Filmed back-to-back with the above tripe, this film also has an interesting premise, though this time it is because it could have actually been good. A reporter is sent to Bucharest to check out a cult that we see kill themselves, but then come back to life, because the have discovered the secrets of the box and essentially worship it accordingly. It has the potential to be a very dark film, and the first fifteen minutes are actually quite good (seeing the reporter undercover and seeing her enter the apartment of some victim), but that is it. The film goes downhill into nonsense. I'm not sure if the filmmakers thought they were being intelligent or if they thought they were making a fun film, but there is nothing intelligent nor fun here. It's bland, SyFi made-for-TV-esque material. Watch the first few minutes, then turn it off and imagine how it could go from there, because you will not only hate but actually feel insulted by what happens.

6. HELLRAISER: INFERNO - No. 5 chronologically
Actually not too bad a film, but very bland. I actually remember very little of this besides its TV-film feel. All the later films suffer from this, but at least this one felt like it could have been an episode of Masters of Horror (made by one of those guys you've never heard of). Since I have little to say about this one, other than that it is better than the last two on this list but not good enough to resonate (it's inoffensive, I guess), I just want to point out the elephant in the room: the film titles. I have Wikipedia open to help me remember which film goes with which title. I guess producers don't want people to view the films as lowly sequels, but there's so many of them, it is impossible not to get confused! I'm working on a conspiracy theory that this is so people mistake the ok ones for the rubbish ones. For my money, I bet people just walk away and go 'meh'.

Finally, a numbered film (well, Roman numeral, at least)! Always included with the first two films to make a trilogy, I have long wondered do people view this as one of the best in the series? For me, it loses the visceral and almost Gothic horror of the first two films and replaces it with techno music and stupid Americans (no offence to Americans. It's just a culture shock after the first two films faux Americans!). I respect that they try to go into Pinhead's backstory a bit more and develop the general story arch from the first two films, but it's like The Matrix; it just gets worse the longer you pick at it (actually, I prefer Revolutions over Reloaded, but I thought it was a good analogy). It seems to happen with every established independent franchise studios get their mitts on; Texas Chainsaw Massacre and Friday The 13th all quickly went under after the New Line 'sheen' was applied. A lesson for studios; horror fans do love visceral an awful lot!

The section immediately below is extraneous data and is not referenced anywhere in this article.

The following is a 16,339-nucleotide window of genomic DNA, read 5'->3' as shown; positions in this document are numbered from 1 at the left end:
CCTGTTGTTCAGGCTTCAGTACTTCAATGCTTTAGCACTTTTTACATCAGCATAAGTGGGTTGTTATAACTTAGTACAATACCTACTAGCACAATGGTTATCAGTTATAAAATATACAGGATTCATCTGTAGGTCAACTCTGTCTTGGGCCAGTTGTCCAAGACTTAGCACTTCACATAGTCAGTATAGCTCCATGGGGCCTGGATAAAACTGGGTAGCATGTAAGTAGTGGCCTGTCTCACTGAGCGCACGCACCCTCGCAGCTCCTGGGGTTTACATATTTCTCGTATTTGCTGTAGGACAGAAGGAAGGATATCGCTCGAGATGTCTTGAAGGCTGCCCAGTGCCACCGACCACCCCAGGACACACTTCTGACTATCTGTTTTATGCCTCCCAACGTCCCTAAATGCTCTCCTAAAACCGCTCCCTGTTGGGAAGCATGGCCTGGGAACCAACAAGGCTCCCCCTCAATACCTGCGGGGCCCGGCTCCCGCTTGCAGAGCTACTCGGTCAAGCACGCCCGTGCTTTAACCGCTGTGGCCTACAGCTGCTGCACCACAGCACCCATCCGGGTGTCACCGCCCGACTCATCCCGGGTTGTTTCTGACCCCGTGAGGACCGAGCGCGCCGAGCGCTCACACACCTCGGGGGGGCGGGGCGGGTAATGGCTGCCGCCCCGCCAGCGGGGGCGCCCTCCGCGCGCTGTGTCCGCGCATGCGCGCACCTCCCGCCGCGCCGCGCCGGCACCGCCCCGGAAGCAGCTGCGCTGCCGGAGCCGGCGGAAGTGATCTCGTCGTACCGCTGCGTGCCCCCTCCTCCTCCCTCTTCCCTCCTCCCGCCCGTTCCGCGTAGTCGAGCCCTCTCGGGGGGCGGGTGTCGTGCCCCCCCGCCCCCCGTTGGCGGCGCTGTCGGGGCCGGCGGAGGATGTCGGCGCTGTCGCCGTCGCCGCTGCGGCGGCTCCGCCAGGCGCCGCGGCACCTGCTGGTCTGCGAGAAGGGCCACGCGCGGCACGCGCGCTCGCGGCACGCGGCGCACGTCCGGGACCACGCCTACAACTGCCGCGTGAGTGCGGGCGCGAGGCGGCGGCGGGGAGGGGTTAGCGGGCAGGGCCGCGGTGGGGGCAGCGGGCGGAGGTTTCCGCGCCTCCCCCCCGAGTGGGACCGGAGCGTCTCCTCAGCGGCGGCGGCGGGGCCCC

4. HELLRAISER: HELLSEEKER (2002) - No. 6 chronologically
Fans might not agree with this, and even though it was made by the same man responsible for entries 7 and 8 in this list, but this is a well crafted and worthy sequel. It introduces new themes to the films, relying heavily on distorted reality and general mind-fucking, and even has Hellraiser's equivalent to Ripley play a part and tie things in (though I have to say, I find her one of the weakest parts of the film. She seems tagged in). The story follows Trevor, who is in a car crash that seems to mess up his memory and kill Kirsty (Ripley). What follows is a lovely display of meshing of fact and fiction and him discovering who he really is. Actually quite a nice character piece. Some of the visual effects are a bit dodgy, and it still looks like a straight to video film (then again, so do a lot of films from this time), but this is probably the most overlooked film in the series. Or perhaps not. Like we've seen, director Rick Bota was given the reigns on the next sequels and squandered the faith I had in him. Damn you, Rick.

Another one that fans might not agree with, this is the film I tried to watch through that bad TV signal I mentioned earlier. I think part of my disdain for Part 3 is because I for some reason thought this was Part 3, and this one isn't quite as caught in the then-current trends on the discotheque (that's what they call them, right?). Using a nice three period structure, Bloodline starts in the future, where a man is trying to destroy the Lament Configuration once and for all but it obtained by security, where he explains the history of the box, which brings the story back to the 18th century, explaining the origins of the box and then we also have a major plot change to 'present day' 90s, where a descendant of the boxes maker has designed a building that has the box trapped in it. Obviously, the film has flaws. For me, I like ambiguity in a film and never really needed to know how or who made the box, but I find it actually works well within the film and what the series had become. Director Kevin Yagher disowned the film over disputes about the edit and story with the studio, which is a shame as what he seems to have been making was brilliant so far. There is a lovely air of claustrophobia in all scenarios of the film, keeping the plot within workable bounds, instead of trying to overachieve and failing. I'll go as far as to say there is almost an air of class about this film. A worthy part of the franchise.